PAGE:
Public disenchantment with, and disengagement from, the political process are a concern; not only in themselves, but also because of their major secondary effect: politicians get away with murder. Ok, not always literally, though often it's something not very different. They certainly get away with massive misallocations of resources in the form of perverse subsidies and help create an economic and legal system heavily biassed in favour of their mates (and paymasters) in big business.
Efforts to close the gap between politicians and the people they are supposed to represent don't seem to be very sincere or successful. There is talk of changing the basis of party funding in some of the western democracies. That might cut out some of the most obvious cases of corruption, but it's unlikely to make real people take an interest in policymaking.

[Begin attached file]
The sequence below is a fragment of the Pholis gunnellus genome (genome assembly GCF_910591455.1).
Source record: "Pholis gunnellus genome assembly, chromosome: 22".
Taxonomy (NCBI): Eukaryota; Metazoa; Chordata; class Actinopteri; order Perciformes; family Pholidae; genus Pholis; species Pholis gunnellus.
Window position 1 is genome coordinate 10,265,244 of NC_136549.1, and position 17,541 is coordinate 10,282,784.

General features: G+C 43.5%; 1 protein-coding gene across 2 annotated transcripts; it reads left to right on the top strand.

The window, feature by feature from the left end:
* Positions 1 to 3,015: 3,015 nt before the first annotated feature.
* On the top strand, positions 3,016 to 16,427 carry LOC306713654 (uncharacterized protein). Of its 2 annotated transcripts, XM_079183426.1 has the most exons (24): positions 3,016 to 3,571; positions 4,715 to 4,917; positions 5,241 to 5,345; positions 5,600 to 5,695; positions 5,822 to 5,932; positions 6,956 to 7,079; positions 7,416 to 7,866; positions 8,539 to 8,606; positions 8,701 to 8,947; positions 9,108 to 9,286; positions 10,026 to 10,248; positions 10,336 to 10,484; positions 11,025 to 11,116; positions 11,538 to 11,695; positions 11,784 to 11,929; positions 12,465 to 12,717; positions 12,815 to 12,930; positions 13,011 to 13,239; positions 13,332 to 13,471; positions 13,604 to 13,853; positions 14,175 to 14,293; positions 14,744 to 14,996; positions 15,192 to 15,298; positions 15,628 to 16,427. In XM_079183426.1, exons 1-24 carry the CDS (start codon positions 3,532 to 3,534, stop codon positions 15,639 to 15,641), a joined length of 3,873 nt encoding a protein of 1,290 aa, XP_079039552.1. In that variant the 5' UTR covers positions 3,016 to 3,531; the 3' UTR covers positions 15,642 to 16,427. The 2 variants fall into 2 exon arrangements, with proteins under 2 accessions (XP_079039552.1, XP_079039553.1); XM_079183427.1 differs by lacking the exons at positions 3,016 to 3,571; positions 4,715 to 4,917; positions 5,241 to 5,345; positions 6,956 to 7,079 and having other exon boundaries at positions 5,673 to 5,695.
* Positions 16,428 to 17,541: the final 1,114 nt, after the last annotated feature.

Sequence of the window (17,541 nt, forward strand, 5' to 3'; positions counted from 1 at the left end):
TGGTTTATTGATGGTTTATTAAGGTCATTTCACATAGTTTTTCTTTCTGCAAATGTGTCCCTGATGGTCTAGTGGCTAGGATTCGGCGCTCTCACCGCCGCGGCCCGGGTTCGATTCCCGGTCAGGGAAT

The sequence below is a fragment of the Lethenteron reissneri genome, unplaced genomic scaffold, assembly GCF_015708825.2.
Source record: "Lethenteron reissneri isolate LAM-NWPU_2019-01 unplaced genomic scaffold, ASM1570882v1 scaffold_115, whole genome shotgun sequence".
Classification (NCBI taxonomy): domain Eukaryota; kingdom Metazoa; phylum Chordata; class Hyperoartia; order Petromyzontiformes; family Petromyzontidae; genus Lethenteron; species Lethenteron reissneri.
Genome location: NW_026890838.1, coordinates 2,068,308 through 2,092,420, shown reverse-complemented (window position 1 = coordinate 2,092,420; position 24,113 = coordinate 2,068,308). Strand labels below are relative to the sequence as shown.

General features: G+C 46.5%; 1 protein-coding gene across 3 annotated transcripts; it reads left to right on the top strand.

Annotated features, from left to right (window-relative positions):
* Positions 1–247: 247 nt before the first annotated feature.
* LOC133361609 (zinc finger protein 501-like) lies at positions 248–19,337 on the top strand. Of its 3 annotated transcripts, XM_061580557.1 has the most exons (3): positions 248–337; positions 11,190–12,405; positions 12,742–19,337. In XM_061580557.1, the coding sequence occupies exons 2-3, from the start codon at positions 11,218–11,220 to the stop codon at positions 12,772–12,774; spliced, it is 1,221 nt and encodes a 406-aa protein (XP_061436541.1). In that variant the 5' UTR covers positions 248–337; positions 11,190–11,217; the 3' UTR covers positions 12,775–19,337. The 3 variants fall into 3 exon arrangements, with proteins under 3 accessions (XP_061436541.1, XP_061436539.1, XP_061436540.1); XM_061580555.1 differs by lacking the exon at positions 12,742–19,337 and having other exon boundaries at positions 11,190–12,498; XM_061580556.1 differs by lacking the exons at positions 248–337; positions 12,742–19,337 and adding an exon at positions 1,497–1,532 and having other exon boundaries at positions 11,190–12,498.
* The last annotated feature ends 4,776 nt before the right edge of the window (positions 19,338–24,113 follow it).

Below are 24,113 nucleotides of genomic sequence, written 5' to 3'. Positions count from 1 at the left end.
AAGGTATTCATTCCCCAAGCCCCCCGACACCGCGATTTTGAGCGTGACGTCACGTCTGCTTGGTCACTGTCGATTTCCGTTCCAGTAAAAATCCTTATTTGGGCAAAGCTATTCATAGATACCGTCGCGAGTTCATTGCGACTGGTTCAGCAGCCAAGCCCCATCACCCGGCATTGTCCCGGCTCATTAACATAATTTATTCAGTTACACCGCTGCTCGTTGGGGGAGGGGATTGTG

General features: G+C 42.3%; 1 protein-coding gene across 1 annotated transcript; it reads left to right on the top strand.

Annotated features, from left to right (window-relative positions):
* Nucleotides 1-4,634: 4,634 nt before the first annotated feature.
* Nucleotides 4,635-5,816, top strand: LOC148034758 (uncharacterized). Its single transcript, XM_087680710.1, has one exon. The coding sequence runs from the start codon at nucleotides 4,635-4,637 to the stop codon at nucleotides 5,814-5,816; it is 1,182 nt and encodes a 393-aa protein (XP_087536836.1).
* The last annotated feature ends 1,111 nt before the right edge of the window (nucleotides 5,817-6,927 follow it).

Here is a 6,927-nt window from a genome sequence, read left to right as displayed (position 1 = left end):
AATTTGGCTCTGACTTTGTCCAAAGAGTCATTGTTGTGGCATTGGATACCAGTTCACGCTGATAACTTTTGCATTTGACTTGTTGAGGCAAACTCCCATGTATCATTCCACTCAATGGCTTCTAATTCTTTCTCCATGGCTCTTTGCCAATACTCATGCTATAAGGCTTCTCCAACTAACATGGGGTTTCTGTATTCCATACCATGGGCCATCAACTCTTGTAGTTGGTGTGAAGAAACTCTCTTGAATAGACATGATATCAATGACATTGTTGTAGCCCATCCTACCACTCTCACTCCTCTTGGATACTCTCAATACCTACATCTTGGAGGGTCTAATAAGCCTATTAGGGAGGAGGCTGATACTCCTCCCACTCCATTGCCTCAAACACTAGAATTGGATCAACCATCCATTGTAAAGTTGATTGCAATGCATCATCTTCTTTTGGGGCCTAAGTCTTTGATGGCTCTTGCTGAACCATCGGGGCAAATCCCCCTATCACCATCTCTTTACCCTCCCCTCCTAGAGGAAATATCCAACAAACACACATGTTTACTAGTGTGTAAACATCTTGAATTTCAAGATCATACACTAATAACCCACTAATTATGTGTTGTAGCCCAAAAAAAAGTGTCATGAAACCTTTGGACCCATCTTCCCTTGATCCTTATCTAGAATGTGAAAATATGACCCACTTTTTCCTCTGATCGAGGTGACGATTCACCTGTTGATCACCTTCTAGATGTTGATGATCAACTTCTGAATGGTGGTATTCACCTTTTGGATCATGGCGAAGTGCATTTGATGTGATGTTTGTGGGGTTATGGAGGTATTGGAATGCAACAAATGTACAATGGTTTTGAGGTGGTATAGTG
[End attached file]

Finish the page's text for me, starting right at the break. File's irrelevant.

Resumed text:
I think that one of the reasons for the widening gap between people and politics is that policy debates centre on matters whose relevance to ordinary voters is obscure. We are not interested in process, or institutional structures, volume of spending, or arcane discussions about remits and regulations. We are - unfortunately - interested in personalities, emotion and ideology, but I believe these should not drive policy and that they would not if there were a better alternative on offer.
And I believe there is: what really concerns us, when we are given a chance to reflect, are results - outcomes, in other words. A Social Policy Bond regime would recast political debate in terms of outcomes. By doing so it would encourage more natural persons, as distinct from corporations, to participate in the policymaking process. Again, this is not only an end in itself, but a means to more relevant, responsive and responsible decisionmaking.